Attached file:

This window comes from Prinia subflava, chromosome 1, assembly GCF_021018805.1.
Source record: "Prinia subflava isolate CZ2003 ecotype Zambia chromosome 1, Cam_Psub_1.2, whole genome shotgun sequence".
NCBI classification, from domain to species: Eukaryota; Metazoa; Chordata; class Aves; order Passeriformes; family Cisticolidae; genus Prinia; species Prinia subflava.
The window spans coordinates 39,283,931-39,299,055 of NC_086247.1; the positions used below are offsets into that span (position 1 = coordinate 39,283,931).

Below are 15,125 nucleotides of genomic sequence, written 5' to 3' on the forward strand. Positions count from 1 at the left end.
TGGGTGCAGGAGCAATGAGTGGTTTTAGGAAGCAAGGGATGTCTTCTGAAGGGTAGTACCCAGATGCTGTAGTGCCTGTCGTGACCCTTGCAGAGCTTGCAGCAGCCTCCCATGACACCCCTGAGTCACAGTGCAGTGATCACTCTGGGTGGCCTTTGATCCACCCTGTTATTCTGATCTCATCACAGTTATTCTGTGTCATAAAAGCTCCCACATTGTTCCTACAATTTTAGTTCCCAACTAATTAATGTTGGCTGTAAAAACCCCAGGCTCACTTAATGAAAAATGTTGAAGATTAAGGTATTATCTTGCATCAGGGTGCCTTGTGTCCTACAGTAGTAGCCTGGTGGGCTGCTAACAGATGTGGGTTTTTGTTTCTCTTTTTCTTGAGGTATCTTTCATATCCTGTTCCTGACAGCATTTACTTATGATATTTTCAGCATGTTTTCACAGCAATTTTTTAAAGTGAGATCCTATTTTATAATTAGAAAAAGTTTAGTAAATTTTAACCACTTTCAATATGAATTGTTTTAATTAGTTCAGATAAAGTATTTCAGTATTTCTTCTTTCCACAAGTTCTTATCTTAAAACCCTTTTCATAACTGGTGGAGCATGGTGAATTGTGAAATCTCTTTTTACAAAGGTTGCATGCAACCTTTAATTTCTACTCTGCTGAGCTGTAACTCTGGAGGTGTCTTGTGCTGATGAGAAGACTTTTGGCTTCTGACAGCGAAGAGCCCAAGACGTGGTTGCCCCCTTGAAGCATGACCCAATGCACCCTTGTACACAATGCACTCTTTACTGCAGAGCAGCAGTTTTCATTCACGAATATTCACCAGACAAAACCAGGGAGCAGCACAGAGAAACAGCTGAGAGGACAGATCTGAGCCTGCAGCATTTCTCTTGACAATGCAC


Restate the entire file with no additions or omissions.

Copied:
This window comes from Prinia subflava, chromosome 1, assembly GCF_021018805.1.
Source record: "Prinia subflava isolate CZ2003 ecotype Zambia chromosome 1, Cam_Psub_1.2, whole genome shotgun sequence".
NCBI classification, from domain to species: Eukaryota; Metazoa; Chordata; class Aves; order Passeriformes; family Cisticolidae; genus Prinia; species Prinia subflava.
The window spans coordinates 39,283,931-39,299,055 of NC_086247.1; the positions used below are offsets into that span (position 1 = coordinate 39,283,931).

Below are 15,125 nucleotides of genomic sequence, written 5' to 3' on the forward strand. Positions count from 1 at the left end.
TGGGTGCAGGAGCAATGAGTGGTTTTAGGAAGCAAGGGATGTCTTCTGAAGGGTAGTACCCAGATGCTGTAGTGCCTGTCGTGACCCTTGCAGAGCTTGCAGCAGCCTCCCATGACACCCCTGAGTCACAGTGCAGTGATCACTCTGGGTGGCCTTTGATCCACCCTGTTATTCTGATCTCATCACAGTTATTCTGTGTCATAAAAGCTCCCACATTGTTCCTACAATTTTAGTTCCCAACTAATTAATGTTGGCTGTAAAAACCCCAGGCTCACTTAATGAAAAATGTTGAAGATTAAGGTATTATCTTGCATCAGGGTGCCTTGTGTCCTACAGTAGTAGCCTGGTGGGCTGCTAACAGATGTGGGTTTTTGTTTCTCTTTTTCTTGAGGTATCTTTCATATCCTGTTCCTGACAGCATTTACTTATGATATTTTCAGCATGTTTTCACAGCAATTTTTTAAAGTGAGATCCTATTTTATAATTAGAAAAAGTTTAGTAAATTTTAACCACTTTCAATATGAATTGTTTTAATTAGTTCAGATAAAGTATTTCAGTATTTCTTCTTTCCACAAGTTCTTATCTTAAAACCCTTTTCATAACTGGTGGAGCATGGTGAATTGTGAAATCTCTTTTTACAAAGGTTGCATGCAACCTTTAATTTCTACTCTGCTGAGCTGTAACTCTGGAGGTGTCTTGTGCTGATGAGAAGACTTTTGGCTTCTGACAGCGAAGAGCCCAAGACGTGGTTGCCCCCTTGAAGCATGACCCAATGCACCCTTGTACACAATGCACTCTTTACTGCAGAGCAGCAGTTTTCATTCACGAATATTCACCAGACAAAACCAGGGAGCAGCACAGAGAAACAGCTGAGAGGACAGATCTGAGCCTGCAGCATTTCTCTTGACAATGCAC